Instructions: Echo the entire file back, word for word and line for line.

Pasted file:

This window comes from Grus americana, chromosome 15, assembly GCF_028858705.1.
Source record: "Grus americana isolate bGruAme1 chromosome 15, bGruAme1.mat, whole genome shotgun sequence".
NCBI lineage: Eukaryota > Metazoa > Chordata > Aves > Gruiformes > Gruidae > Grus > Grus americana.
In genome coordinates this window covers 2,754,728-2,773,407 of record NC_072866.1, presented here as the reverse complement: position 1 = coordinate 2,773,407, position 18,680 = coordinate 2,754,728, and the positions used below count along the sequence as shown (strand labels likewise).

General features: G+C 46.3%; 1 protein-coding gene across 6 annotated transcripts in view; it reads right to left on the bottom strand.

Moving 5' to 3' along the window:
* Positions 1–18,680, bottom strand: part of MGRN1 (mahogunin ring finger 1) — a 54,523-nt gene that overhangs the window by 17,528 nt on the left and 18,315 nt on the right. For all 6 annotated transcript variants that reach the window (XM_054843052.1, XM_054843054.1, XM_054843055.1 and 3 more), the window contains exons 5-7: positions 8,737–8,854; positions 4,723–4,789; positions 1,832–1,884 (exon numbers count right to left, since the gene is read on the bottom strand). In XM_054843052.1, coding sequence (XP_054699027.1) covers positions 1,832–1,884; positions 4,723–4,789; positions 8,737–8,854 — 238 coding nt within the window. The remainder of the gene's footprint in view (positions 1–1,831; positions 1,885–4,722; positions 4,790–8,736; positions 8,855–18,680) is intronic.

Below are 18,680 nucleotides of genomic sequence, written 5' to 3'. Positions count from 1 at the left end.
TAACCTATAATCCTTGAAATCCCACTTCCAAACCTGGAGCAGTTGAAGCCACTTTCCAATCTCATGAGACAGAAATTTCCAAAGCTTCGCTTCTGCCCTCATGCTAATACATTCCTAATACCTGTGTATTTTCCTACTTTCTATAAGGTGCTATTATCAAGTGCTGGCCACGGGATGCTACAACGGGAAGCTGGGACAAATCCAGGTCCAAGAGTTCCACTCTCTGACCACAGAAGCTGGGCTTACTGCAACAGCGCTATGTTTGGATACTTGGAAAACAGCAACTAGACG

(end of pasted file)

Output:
This window comes from Grus americana, chromosome 15, assembly GCF_028858705.1.
Source record: "Grus americana isolate bGruAme1 chromosome 15, bGruAme1.mat, whole genome shotgun sequence".
NCBI lineage: Eukaryota > Metazoa > Chordata > Aves > Gruiformes > Gruidae > Grus > Grus americana.
In genome coordinates this window covers 2,754,728-2,773,407 of record NC_072866.1, presented here as the reverse complement: position 1 = coordinate 2,773,407, position 18,680 = coordinate 2,754,728, and the positions used below count along the sequence as shown (strand labels likewise).

General features: G+C 46.3%; 1 protein-coding gene across 6 annotated transcripts in view; it reads right to left on the bottom strand.

Moving 5' to 3' along the window:
* Positions 1–18,680, bottom strand: part of MGRN1 (mahogunin ring finger 1) — a 54,523-nt gene that overhangs the window by 17,528 nt on the left and 18,315 nt on the right. For all 6 annotated transcript variants that reach the window (XM_054843052.1, XM_054843054.1, XM_054843055.1 and 3 more), the window contains exons 5-7: positions 8,737–8,854; positions 4,723–4,789; positions 1,832–1,884 (exon numbers count right to left, since the gene is read on the bottom strand). In XM_054843052.1, coding sequence (XP_054699027.1) covers positions 1,832–1,884; positions 4,723–4,789; positions 8,737–8,854 — 238 coding nt within the window. The remainder of the gene's footprint in view (positions 1–1,831; positions 1,885–4,722; positions 4,790–8,736; positions 8,855–18,680) is intronic.

Below are 18,680 nucleotides of genomic sequence, written 5' to 3'. Positions count from 1 at the left end.
TAACCTATAATCCTTGAAATCCCACTTCCAAACCTGGAGCAGTTGAAGCCACTTTCCAATCTCATGAGACAGAAATTTCCAAAGCTTCGCTTCTGCCCTCATGCTAATACATTCCTAATACCTGTGTATTTTCCTACTTTCTATAAGGTGCTATTATCAAGTGCTGGCCACGGGATGCTACAACGGGAAGCTGGGACAAATCCAGGTCCAAGAGTTCCACTCTCTGACCACAGAAGCTGGGCTTACTGCAACAGCGCTATGTTTGGATACTTGGAAAACAGCAACTAGACG